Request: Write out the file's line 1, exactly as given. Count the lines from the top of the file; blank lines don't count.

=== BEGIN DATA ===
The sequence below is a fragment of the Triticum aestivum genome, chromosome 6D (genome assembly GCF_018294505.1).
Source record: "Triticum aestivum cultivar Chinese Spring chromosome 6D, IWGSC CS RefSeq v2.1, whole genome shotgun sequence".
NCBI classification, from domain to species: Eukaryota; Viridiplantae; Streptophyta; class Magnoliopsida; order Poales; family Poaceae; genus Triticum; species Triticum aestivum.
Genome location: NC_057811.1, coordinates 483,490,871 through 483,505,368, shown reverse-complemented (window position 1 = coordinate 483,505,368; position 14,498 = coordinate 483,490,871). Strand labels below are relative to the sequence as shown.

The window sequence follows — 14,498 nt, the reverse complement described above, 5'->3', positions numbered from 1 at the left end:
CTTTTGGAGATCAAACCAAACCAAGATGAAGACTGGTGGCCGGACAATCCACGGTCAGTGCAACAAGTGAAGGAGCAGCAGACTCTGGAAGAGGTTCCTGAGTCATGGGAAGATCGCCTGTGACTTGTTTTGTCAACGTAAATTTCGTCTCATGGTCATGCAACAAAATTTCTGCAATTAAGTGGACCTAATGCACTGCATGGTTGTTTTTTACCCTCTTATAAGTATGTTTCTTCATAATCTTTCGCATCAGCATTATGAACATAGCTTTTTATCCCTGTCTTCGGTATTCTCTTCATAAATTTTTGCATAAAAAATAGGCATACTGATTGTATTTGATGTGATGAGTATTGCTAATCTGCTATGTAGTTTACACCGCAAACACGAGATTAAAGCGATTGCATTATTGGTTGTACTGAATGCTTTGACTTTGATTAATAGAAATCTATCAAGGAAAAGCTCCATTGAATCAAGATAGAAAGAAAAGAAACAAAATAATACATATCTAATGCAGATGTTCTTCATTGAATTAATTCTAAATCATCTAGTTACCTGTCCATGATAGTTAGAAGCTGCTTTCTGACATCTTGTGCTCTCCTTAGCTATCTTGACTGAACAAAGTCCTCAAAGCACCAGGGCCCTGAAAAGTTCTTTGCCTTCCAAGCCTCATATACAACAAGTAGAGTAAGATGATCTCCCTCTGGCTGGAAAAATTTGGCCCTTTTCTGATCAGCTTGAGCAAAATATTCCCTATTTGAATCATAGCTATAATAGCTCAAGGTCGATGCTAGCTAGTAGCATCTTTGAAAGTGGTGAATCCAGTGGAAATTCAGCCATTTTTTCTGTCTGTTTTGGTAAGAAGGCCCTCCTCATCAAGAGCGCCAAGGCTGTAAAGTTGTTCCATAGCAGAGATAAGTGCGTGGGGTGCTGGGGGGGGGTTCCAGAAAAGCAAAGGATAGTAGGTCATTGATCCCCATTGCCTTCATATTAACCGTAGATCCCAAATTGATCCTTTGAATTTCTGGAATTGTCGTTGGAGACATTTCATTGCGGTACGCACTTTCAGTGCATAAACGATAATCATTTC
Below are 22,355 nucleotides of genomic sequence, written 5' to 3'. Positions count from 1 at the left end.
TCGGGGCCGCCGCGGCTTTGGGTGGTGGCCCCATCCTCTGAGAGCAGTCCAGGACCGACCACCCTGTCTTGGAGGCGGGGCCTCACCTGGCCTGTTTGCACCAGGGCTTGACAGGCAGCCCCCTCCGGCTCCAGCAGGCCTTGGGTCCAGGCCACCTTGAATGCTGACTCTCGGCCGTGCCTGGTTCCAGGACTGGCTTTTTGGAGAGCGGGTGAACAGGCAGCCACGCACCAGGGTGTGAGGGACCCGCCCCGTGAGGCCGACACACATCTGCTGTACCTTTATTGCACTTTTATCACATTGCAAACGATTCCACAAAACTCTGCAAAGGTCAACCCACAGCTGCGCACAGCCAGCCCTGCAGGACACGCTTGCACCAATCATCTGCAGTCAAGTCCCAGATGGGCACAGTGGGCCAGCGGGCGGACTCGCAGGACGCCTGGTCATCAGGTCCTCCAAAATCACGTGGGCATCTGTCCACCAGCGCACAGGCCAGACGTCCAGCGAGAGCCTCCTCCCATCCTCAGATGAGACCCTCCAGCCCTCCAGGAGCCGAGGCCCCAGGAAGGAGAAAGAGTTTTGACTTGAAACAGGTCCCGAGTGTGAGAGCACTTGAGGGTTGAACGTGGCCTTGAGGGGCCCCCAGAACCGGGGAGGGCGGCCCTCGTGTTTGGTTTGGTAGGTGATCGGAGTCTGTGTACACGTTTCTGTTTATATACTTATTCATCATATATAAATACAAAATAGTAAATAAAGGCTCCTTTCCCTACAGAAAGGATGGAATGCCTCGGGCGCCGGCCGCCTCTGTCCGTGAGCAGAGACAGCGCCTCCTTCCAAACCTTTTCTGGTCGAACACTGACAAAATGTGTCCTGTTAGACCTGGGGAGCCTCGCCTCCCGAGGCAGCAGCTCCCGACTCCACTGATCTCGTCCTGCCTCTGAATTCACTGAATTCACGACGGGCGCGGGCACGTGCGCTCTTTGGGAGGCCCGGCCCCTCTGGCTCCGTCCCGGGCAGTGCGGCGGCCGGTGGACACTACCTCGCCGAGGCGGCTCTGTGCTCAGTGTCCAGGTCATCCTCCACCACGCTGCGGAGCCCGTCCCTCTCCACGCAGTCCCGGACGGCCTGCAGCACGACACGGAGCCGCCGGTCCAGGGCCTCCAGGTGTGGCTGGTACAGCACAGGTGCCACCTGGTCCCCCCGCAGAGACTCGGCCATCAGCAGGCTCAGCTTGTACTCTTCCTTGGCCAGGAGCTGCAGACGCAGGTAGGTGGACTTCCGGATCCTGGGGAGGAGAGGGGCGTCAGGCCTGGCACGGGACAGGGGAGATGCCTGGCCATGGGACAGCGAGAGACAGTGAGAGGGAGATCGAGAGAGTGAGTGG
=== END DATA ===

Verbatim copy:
The sequence below is a fragment of the Triticum aestivum genome, chromosome 6D (genome assembly GCF_018294505.1).